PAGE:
Style Court

Nine Years of Textiles, Art History, Gardens, and a Little Mental Traveling with Courtney Barnes

8.30.2013

Seeing Red


[Detail of early-18th-century chintz banyan (man's morning robe). The Met.] 

Branches that appear marbleized and foliate veins stylized into slightly wavy stripes: I can't get enough of the pattern within pattern here. The fabric is an Indian (Coromandel Coast) painted and dyed cotton -- another example of chintz done with a red ground to appeal to the Dutch market. And maybe it's just me, but the flattened leaf-like forms and smaller blossoms feel Japanese-inspired.  


See the full view over at The Met. According to the museum's new catalogue accompanying Interwoven Globe, the term banyan was initially used in the West to describe a practicing Hindu but morphed into the word for loose, Indian- and Asian-inspired long-sleeved men's morning robes in vogue in France, England and other parts of Europe. Think 18th century Robshaw.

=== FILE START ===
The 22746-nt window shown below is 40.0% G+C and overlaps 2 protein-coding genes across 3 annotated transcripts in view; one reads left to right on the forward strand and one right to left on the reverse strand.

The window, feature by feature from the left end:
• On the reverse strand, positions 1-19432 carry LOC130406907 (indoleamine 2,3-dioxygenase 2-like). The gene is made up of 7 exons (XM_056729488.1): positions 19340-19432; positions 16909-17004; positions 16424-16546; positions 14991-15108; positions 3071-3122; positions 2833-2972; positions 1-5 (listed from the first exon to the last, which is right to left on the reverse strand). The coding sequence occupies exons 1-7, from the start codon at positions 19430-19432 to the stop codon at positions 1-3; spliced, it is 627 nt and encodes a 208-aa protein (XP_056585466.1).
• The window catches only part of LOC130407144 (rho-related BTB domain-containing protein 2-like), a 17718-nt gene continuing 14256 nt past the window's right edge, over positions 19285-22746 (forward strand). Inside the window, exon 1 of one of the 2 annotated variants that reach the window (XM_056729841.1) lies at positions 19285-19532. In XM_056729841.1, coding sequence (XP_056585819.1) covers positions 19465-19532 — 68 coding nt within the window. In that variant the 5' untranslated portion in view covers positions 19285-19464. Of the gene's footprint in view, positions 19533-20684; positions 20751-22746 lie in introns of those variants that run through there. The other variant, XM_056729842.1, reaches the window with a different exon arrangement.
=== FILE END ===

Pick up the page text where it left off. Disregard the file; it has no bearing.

For a little background on Indian chintz, click here and here.

5 comments:

Laura Casey said...

18th Century Robshaw exactly!! It's beautiful!

Michelle Viggiano said...

Lovely Post, thank you!

tokyojinja.com said...

The flattened leaf forms read almost as Japanese pine and the small blossoms as plum. Any stylized bamboo hiding? It would be likely as the three so often appear together as sho-chiku-bai, the three friends of winter.

Rebecca said...

Beautiful fabrics. Have a wonderful weekend!

Rebecca

Style Court said...

Glad you all appreciate the design! Jacqueline, thanks for the analysis and insights. I'm looking for any hints of bamboo.